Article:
Streaming video is usually ushered into the enterprise by the departments responsible for large-scale communications—marketing and communications, learning and development, human resources and compliance, etc. With cloud-based streaming services readily available on a subscription basis, the need to include IT in purchasing decisions is not always obvious. Until…the first major broadcast occurs and employees report widescale viewing problems. Or worse yet, critical business applications are negatively impacted by congestion on the network.
Video impacts the corporate network
Despite its inherent value to business communications, the growing use of video inside the enterprise presents a new set of challenges for IT departments. Video transfer is bandwidth intensive, and the higher the quality (HD and Ultra-HD) or the more interactive (augmented reality and 360°) the more bandwidth it consumes. Most corporate networks struggle to handle heavy volumes of video traffic coming from the cloud over the corporate internet connection and the bandwidth consumption of video traversing far-reaching corners of the network.
Who is watching out for the network?
In their latest enterprise streaming survey, Wainhouse Research probed into factors influencing streaming purchasing decisions. The findings reinforce what we expect. IT departments show the greatest concern for monitoring the network as a very important issue, while the functional departments driving the use of video show less concern for the network as a key purchasing criterion. While the findings are appropriate given the roles of the individuals, the problem arises when IT is not brought into the purchasing decision early enough to ensure network delivery infrastructure is a part of the overall solution.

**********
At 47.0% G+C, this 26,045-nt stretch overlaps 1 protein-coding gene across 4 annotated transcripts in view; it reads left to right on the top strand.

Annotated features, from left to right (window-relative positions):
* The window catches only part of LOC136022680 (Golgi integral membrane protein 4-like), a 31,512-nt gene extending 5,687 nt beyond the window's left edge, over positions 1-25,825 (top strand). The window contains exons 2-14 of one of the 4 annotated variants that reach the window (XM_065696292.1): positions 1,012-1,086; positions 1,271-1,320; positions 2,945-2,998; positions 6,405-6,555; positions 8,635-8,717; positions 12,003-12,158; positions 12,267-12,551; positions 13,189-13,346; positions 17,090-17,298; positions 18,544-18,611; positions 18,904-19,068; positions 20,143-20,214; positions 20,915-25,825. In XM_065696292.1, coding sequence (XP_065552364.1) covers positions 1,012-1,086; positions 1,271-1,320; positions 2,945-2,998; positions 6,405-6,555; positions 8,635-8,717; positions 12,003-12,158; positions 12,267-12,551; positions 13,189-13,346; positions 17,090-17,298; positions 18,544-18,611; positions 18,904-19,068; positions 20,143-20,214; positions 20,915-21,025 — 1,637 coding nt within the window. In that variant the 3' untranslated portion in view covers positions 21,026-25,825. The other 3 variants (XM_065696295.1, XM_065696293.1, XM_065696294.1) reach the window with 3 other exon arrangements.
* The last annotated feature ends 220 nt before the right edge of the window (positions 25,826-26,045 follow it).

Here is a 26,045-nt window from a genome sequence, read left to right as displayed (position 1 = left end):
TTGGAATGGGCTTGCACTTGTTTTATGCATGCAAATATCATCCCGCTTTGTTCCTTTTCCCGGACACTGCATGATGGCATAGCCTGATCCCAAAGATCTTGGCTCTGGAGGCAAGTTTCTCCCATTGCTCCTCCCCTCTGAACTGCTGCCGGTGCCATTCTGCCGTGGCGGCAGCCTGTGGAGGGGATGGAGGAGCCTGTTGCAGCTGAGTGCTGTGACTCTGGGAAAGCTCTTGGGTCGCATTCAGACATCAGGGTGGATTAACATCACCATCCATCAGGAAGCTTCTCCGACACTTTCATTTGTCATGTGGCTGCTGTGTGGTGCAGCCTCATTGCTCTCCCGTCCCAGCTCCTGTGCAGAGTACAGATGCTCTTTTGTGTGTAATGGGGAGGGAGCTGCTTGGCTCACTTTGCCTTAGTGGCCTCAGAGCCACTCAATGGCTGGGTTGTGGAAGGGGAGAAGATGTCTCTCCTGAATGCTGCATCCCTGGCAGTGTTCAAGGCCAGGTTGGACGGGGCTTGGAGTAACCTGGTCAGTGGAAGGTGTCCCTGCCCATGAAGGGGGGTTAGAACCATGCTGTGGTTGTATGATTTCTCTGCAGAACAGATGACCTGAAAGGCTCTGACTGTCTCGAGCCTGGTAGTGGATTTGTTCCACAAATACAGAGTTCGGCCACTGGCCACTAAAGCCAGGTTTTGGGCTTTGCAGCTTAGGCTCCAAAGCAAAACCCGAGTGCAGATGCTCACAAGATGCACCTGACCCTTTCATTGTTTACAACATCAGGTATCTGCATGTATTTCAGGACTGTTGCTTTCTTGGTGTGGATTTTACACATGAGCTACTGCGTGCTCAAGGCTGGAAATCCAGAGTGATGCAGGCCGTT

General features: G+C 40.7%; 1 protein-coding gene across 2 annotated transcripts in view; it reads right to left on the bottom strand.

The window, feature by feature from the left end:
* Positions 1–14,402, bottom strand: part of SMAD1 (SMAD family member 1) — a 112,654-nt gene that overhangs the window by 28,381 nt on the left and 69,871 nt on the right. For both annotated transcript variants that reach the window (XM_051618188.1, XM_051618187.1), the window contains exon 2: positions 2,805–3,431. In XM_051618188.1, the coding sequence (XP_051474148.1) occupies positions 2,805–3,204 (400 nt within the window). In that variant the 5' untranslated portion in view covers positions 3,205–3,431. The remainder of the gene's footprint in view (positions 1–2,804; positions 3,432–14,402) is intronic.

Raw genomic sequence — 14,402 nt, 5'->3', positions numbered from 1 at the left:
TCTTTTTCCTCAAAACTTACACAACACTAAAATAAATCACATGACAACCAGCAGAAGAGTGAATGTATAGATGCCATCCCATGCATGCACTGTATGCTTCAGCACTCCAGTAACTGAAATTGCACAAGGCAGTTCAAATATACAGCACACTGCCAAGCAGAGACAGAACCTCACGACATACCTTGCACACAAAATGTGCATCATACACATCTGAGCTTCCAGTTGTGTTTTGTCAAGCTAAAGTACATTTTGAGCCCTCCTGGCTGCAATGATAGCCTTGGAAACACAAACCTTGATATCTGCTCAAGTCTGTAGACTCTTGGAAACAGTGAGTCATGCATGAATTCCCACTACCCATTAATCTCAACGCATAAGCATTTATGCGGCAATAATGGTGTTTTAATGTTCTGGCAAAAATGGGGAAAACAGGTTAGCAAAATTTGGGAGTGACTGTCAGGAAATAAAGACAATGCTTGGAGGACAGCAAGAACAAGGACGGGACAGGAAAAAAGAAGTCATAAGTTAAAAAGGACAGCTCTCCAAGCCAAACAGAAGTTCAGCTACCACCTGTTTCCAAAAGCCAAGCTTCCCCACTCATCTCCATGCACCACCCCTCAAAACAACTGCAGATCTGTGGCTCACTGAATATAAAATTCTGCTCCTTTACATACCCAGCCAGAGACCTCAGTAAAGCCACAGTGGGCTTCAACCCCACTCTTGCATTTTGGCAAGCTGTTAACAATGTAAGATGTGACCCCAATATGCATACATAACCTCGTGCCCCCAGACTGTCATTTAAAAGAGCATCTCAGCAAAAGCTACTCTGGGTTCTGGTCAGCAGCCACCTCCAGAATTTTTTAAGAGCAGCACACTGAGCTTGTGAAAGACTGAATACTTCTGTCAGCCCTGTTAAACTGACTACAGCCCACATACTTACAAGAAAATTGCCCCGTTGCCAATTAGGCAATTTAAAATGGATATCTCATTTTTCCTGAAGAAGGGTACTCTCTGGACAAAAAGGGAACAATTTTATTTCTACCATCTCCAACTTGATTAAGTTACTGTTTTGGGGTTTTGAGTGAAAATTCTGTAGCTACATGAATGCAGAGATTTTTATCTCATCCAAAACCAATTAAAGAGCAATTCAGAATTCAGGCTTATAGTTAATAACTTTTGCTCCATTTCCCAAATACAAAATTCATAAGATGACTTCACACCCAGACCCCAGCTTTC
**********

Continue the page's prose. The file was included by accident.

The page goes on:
Common enterprise streaming infrastructure
To mitigate network congestion without inhibiting the use of video, IT departments deploy enterprise content delivery networks (eCDN), network infrastructure that optimizes the distribution of video behind the firewall. eCDNs intelligently route the flow of video traffic around the network to improve performance and minimize congestion. As a result, audiences enjoy less latency and buffering, faster video start times and an overall higher quality, more reliable viewing experience.
The good news for IT departments and business communicators alike is that eCDNs do not have to be deployed 1-to-1 with enterprise streaming platforms. As we discussed in our recent blog, The Consolidation Conundrum, more than 70% of enterprises use multiple streaming platforms to serve the full needs of the enterprise. Some eCDN solutions are proprietary and only support a single streaming platform. But when companies choose to deploy common enterprise streaming infrastructure (CESI), they can reliability distribute video from any and all platforms they use, today and in the future, using the same infrastructure solution.